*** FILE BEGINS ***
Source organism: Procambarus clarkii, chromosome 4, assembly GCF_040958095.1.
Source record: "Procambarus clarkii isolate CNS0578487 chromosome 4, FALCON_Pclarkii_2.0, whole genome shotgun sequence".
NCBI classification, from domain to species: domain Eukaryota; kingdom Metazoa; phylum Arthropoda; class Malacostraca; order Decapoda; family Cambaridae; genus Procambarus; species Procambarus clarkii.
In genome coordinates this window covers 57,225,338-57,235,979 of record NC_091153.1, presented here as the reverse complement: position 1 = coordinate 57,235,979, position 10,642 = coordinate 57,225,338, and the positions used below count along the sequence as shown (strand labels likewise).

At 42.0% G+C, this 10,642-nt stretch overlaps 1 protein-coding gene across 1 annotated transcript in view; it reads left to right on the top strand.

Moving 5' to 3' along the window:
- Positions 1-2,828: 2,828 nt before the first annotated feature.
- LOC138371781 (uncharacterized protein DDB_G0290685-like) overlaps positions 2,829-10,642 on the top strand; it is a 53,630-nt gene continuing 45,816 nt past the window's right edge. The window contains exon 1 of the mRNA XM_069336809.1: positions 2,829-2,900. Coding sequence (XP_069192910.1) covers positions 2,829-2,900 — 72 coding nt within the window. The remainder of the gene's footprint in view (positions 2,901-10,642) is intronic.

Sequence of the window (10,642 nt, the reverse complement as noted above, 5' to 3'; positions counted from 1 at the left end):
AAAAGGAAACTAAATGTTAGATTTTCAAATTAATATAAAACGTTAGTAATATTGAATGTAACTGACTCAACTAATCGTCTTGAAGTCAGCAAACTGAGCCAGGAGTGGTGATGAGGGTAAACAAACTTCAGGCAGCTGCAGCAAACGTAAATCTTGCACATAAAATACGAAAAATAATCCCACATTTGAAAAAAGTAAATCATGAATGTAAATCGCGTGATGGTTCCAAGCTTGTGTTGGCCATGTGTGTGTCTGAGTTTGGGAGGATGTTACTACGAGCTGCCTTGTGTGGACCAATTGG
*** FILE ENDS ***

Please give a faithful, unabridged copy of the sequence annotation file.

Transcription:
Source organism: Procambarus clarkii, chromosome 4, assembly GCF_040958095.1.
Source record: "Procambarus clarkii isolate CNS0578487 chromosome 4, FALCON_Pclarkii_2.0, whole genome shotgun sequence".
NCBI classification, from domain to species: domain Eukaryota; kingdom Metazoa; phylum Arthropoda; class Malacostraca; order Decapoda; family Cambaridae; genus Procambarus; species Procambarus clarkii.
In genome coordinates this window covers 57,225,338-57,235,979 of record NC_091153.1, presented here as the reverse complement: position 1 = coordinate 57,235,979, position 10,642 = coordinate 57,225,338, and the positions used below count along the sequence as shown (strand labels likewise).

At 42.0% G+C, this 10,642-nt stretch overlaps 1 protein-coding gene across 1 annotated transcript in view; it reads left to right on the top strand.

Moving 5' to 3' along the window:
- Positions 1-2,828: 2,828 nt before the first annotated feature.
- LOC138371781 (uncharacterized protein DDB_G0290685-like) overlaps positions 2,829-10,642 on the top strand; it is a 53,630-nt gene continuing 45,816 nt past the window's right edge. The window contains exon 1 of the mRNA XM_069336809.1: positions 2,829-2,900. Coding sequence (XP_069192910.1) covers positions 2,829-2,900 — 72 coding nt within the window. The remainder of the gene's footprint in view (positions 2,901-10,642) is intronic.

Sequence of the window (10,642 nt, the reverse complement as noted above, 5' to 3'; positions counted from 1 at the left end):
AAAAGGAAACTAAATGTTAGATTTTCAAATTAATATAAAACGTTAGTAATATTGAATGTAACTGACTCAACTAATCGTCTTGAAGTCAGCAAACTGAGCCAGGAGTGGTGATGAGGGTAAACAAACTTCAGGCAGCTGCAGCAAACGTAAATCTTGCACATAAAATACGAAAAATAATCCCACATTTGAAAAAAGTAAATCATGAATGTAAATCGCGTGATGGTTCCAAGCTTGTGTTGGCCATGTGTGTGTCTGAGTTTGGGAGGATGTTACTACGAGCTGCCTTGTGTGGACCAATTGG